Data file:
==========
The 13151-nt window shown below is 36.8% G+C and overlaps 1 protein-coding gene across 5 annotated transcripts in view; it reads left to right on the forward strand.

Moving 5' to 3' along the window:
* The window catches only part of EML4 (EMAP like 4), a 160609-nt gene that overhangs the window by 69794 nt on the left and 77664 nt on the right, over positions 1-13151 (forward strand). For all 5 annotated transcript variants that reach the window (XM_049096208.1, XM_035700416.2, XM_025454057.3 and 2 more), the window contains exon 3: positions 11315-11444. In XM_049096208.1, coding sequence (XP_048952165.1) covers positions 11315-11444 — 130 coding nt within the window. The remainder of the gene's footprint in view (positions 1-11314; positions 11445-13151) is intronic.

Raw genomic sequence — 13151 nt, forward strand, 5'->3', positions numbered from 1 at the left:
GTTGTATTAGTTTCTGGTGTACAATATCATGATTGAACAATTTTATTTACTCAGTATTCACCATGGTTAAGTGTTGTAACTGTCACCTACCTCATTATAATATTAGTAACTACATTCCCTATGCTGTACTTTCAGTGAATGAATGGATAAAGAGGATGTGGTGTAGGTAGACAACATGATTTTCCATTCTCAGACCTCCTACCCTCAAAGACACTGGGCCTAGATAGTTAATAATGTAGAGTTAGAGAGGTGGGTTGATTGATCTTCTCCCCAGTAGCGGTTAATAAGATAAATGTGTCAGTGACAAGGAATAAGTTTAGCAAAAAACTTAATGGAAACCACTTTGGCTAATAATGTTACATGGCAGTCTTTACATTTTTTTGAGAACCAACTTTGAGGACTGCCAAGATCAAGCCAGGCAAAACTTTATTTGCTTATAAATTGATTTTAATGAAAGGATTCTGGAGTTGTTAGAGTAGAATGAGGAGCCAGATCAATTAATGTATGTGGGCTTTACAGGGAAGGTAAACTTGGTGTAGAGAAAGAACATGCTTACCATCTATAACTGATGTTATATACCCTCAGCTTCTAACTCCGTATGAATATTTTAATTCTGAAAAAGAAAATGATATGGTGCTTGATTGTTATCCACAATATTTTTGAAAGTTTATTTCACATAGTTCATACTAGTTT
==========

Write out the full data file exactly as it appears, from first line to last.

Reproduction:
The 13151-nt window shown below is 36.8% G+C and overlaps 1 protein-coding gene across 5 annotated transcripts in view; it reads left to right on the forward strand.

Moving 5' to 3' along the window:
* The window catches only part of EML4 (EMAP like 4), a 160609-nt gene that overhangs the window by 69794 nt on the left and 77664 nt on the right, over positions 1-13151 (forward strand). For all 5 annotated transcript variants that reach the window (XM_049096208.1, XM_035700416.2, XM_025454057.3 and 2 more), the window contains exon 3: positions 11315-11444. In XM_049096208.1, coding sequence (XP_048952165.1) covers positions 11315-11444 — 130 coding nt within the window. The remainder of the gene's footprint in view (positions 1-11314; positions 11445-13151) is intronic.

Raw genomic sequence — 13151 nt, forward strand, 5'->3', positions numbered from 1 at the left:
GTTGTATTAGTTTCTGGTGTACAATATCATGATTGAACAATTTTATTTACTCAGTATTCACCATGGTTAAGTGTTGTAACTGTCACCTACCTCATTATAATATTAGTAACTACATTCCCTATGCTGTACTTTCAGTGAATGAATGGATAAAGAGGATGTGGTGTAGGTAGACAACATGATTTTCCATTCTCAGACCTCCTACCCTCAAAGACACTGGGCCTAGATAGTTAATAATGTAGAGTTAGAGAGGTGGGTTGATTGATCTTCTCCCCAGTAGCGGTTAATAAGATAAATGTGTCAGTGACAAGGAATAAGTTTAGCAAAAAACTTAATGGAAACCACTTTGGCTAATAATGTTACATGGCAGTCTTTACATTTTTTTGAGAACCAACTTTGAGGACTGCCAAGATCAAGCCAGGCAAAACTTTATTTGCTTATAAATTGATTTTAATGAAAGGATTCTGGAGTTGTTAGAGTAGAATGAGGAGCCAGATCAATTAATGTATGTGGGCTTTACAGGGAAGGTAAACTTGGTGTAGAGAAAGAACATGCTTACCATCTATAACTGATGTTATATACCCTCAGCTTCTAACTCCGTATGAATATTTTAATTCTGAAAAAGAAAATGATATGGTGCTTGATTGTTATCCACAATATTTTTGAAAGTTTATTTCACATAGTTCATACTAGTTT